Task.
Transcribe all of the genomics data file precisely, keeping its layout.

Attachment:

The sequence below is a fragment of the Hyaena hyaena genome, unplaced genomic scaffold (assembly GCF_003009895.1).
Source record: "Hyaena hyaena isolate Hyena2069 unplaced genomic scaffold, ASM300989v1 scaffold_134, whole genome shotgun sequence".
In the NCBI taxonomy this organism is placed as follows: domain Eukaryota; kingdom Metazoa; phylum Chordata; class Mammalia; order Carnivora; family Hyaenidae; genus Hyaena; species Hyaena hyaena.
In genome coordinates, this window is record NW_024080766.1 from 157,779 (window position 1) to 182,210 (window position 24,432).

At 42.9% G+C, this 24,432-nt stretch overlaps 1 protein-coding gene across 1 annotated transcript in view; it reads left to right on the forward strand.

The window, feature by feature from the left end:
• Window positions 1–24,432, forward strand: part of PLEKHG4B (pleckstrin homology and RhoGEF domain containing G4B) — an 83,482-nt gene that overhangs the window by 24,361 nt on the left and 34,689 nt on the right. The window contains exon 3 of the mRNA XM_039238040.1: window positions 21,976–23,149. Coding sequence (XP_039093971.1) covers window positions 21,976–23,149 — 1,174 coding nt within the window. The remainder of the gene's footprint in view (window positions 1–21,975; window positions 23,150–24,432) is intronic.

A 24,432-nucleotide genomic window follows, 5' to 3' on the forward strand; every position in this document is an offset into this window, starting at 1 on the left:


The sequence below is a fragment of the Hyaena hyaena genome, unplaced genomic scaffold (assembly GCF_003009895.1).
Source record: "Hyaena hyaena isolate Hyena2069 unplaced genomic scaffold, ASM300989v1 scaffold_134, whole genome shotgun sequence".
In the NCBI taxonomy this organism is placed as follows: domain Eukaryota; kingdom Metazoa; phylum Chordata; class Mammalia; order Carnivora; family Hyaenidae; genus Hyaena; species Hyaena hyaena.
In genome coordinates, this window is record NW_024080766.1 from 157,779 (window position 1) to 182,210 (window position 24,432).

At 42.9% G+C, this 24,432-nt stretch overlaps 1 protein-coding gene across 1 annotated transcript in view; it reads left to right on the forward strand.

The window, feature by feature from the left end:
• Window positions 1–24,432, forward strand: part of PLEKHG4B (pleckstrin homology and RhoGEF domain containing G4B) — an 83,482-nt gene that overhangs the window by 24,361 nt on the left and 34,689 nt on the right. The window contains exon 3 of the mRNA XM_039238040.1: window positions 21,976–23,149. Coding sequence (XP_039093971.1) covers window positions 21,976–23,149 — 1,174 coding nt within the window. The remainder of the gene's footprint in view (window positions 1–21,975; window positions 23,150–24,432) is intronic.

A 24,432-nucleotide genomic window follows, 5' to 3' on the forward strand; every position in this document is an offset into this window, starting at 1 on the left: